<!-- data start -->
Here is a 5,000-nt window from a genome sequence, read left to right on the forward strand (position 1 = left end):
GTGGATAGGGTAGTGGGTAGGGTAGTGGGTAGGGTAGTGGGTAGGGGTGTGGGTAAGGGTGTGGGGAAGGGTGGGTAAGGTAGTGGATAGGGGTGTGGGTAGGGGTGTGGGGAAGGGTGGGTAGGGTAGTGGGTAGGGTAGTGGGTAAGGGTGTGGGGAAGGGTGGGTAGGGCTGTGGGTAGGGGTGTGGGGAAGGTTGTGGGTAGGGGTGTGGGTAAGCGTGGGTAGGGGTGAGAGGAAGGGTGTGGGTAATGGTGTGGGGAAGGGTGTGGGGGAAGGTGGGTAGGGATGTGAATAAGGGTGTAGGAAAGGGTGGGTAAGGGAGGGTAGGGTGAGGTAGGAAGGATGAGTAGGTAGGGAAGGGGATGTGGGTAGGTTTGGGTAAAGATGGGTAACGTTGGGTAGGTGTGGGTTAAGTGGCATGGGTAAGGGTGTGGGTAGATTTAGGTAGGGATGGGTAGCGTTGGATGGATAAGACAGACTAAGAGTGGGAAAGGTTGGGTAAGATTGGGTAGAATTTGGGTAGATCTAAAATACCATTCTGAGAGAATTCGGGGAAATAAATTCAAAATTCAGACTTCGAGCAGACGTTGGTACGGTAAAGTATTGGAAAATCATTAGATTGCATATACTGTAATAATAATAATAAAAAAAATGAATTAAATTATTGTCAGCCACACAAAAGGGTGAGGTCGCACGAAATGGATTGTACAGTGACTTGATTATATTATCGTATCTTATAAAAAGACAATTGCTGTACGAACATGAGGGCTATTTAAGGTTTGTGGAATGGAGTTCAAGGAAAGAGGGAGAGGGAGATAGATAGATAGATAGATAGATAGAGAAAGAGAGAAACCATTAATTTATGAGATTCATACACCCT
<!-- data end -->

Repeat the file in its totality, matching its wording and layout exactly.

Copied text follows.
Here is a 5,000-nt window from a genome sequence, read left to right on the forward strand (position 1 = left end):
GTGGATAGGGTAGTGGGTAGGGTAGTGGGTAGGGTAGTGGGTAGGGGTGTGGGTAAGGGTGTGGGGAAGGGTGGGTAAGGTAGTGGATAGGGGTGTGGGTAGGGGTGTGGGGAAGGGTGGGTAGGGTAGTGGGTAGGGTAGTGGGTAAGGGTGTGGGGAAGGGTGGGTAGGGCTGTGGGTAGGGGTGTGGGGAAGGTTGTGGGTAGGGGTGTGGGTAAGCGTGGGTAGGGGTGAGAGGAAGGGTGTGGGTAATGGTGTGGGGAAGGGTGTGGGGGAAGGTGGGTAGGGATGTGAATAAGGGTGTAGGAAAGGGTGGGTAAGGGAGGGTAGGGTGAGGTAGGAAGGATGAGTAGGTAGGGAAGGGGATGTGGGTAGGTTTGGGTAAAGATGGGTAACGTTGGGTAGGTGTGGGTTAAGTGGCATGGGTAAGGGTGTGGGTAGATTTAGGTAGGGATGGGTAGCGTTGGATGGATAAGACAGACTAAGAGTGGGAAAGGTTGGGTAAGATTGGGTAGAATTTGGGTAGATCTAAAATACCATTCTGAGAGAATTCGGGGAAATAAATTCAAAATTCAGACTTCGAGCAGACGTTGGTACGGTAAAGTATTGGAAAATCATTAGATTGCATATACTGTAATAATAATAATAAAAAAAATGAATTAAATTATTGTCAGCCACACAAAAGGGTGAGGTCGCACGAAATGGATTGTACAGTGACTTGATTATATTATCGTATCTTATAAAAAGACAATTGCTGTACGAACATGAGGGCTATTTAAGGTTTGTGGAATGGAGTTCAAGGAAAGAGGGAGAGGGAGATAGATAGATAGATAGATAGATAGAGAAAGAGAGAAACCATTAATTTATGAGATTCATACACCCT